While no one knows exactly how the Google AdSense team approves sites, their Help Pages and Product Forums are a wealth of information for publishers who want to get approved.
As an AdSense partner, our company adheres to Google’s policies by screening sites first before we sign them up for Ad Exchange. We review sites on a daily basis and spot many policy violations.
Google AdSense Policy violations
2: No EU user-consent policy
If your site receives traffic from the European Union, then it must have a cookie consent banner. Check out our guide to make sure your EU consent mechanism works.
3: Not crediting original sources
Some publishers (we’re not saying who), copy-paste content from other sites and make it appear as their own. This is copyright infringement and is frowned upon. Another milder violation is quoting sources or using images without giving due credit to the owner.
4: 300×250 ads that push content below the fold
(same with mobile)
The most common violation we see in ad implementation is placing 300×250 ads on top of the pages, pushing the actual content below the fold. This ad implementation violation can cause accidental ad clicks because it makes it difficult for users to distinguish content from ads.
5: User-generated content is not moderated
Yes, there’s such a thing as free speech. But free speech should be moderated. Remember, if the user uses hate speech or posts adult content on your page, it’s a Google violation and it’s on you to remove it.
6: Publishing adult and other non-family safe content
If the language or media is something you wouldn’t show to a child or to your grandmother, then it’s most probably not family-safe. This policy also covers search pages on your site that use adult-related keywords or terms.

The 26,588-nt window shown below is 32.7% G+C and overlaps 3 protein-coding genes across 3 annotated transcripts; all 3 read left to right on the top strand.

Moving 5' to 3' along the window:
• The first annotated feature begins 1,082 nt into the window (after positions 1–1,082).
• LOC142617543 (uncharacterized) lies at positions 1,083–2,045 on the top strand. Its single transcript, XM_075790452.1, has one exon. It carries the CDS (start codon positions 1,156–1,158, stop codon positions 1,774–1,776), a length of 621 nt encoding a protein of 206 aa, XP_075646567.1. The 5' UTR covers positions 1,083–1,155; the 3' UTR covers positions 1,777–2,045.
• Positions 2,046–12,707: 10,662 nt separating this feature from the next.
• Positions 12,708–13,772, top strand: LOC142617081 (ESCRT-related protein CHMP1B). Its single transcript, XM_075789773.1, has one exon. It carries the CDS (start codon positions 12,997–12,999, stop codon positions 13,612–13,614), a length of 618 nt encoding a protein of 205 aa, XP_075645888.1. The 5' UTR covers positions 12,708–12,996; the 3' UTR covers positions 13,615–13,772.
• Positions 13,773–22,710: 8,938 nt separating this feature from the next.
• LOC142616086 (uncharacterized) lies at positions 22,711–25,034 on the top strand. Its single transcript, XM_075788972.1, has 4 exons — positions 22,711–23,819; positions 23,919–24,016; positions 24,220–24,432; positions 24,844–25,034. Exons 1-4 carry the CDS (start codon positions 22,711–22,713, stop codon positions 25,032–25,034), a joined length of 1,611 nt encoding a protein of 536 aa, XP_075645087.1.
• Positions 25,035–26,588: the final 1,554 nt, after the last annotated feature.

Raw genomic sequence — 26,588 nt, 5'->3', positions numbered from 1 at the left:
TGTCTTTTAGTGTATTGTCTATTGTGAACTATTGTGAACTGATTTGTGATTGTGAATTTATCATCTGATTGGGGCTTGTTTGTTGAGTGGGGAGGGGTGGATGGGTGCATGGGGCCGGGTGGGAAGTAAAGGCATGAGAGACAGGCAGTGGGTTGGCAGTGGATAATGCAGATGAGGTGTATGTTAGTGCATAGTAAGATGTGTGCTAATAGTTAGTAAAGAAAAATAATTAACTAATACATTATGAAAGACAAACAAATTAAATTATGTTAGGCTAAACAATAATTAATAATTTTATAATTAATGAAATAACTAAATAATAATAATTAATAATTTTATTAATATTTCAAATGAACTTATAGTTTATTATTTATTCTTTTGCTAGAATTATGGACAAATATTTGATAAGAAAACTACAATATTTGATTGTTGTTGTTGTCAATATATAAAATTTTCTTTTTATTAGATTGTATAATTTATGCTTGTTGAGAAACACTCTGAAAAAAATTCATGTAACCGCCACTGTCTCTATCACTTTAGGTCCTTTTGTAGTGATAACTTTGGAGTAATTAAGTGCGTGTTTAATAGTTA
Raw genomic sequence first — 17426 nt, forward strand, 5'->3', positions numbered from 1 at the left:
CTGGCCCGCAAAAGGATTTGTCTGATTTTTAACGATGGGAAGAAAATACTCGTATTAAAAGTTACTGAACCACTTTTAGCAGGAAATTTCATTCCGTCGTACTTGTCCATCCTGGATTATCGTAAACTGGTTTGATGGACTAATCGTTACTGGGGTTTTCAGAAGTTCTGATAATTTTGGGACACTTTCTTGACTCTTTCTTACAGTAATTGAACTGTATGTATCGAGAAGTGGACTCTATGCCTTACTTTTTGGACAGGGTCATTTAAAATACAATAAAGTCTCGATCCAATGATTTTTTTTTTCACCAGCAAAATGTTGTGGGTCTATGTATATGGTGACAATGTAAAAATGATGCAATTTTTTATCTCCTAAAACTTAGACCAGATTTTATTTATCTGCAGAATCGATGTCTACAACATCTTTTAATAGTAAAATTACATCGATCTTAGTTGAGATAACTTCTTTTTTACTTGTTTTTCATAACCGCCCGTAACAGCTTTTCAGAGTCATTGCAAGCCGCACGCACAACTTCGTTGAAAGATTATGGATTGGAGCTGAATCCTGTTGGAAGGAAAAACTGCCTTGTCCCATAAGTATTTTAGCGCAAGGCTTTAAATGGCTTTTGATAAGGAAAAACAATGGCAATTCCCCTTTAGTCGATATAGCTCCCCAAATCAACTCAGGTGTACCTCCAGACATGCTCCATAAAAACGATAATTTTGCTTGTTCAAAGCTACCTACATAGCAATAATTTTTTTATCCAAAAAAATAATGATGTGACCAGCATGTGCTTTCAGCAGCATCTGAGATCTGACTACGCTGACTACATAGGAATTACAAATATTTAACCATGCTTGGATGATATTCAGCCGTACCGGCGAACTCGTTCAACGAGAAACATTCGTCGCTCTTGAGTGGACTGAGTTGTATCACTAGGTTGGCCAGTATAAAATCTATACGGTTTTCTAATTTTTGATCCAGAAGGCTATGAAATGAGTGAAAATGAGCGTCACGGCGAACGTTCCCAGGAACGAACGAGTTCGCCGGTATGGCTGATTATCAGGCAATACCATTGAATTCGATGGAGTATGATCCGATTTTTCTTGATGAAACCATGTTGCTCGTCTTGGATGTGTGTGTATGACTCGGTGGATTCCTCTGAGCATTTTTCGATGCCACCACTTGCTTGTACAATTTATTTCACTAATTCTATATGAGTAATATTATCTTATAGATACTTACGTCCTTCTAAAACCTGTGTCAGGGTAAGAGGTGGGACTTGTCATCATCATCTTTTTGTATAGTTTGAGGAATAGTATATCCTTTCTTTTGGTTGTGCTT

7: The site has minimal text content
The Adsense crawler won’t be able to determine what your site is about if it only contains images and videos. Remember: sufficient text content allows Adsense to display more contextually-relevant ads.
keyword-stuffing is a trick used by webmasters to generate content and create sites in no time. This is also intended to ‘game’ the search engines. The result? Thin, gibberish content that no one understands. That’s against Webmaster Quality Guidelines.
9: Third party ads display adult content
Like user-generated content, third party ads are also considered part of your site’s content. Monitor your third party ads for any adult content and malware that could affect user experience.
10: Invalid activity
Don’t ever test your own ads by clicking on them repeatedly. Also, beware of traffic generators that bring in fake traffic and bot activity on your site.
If you’re not sure if what you’re doing is permitted or not, you should contact Google or ask an expert to clarify your doubts. It may take some time and effort, but doing so will keep you away from the receiving end of a Dear Adsense Publisher note.
Have anything else to add in this list? Share it in the comments below!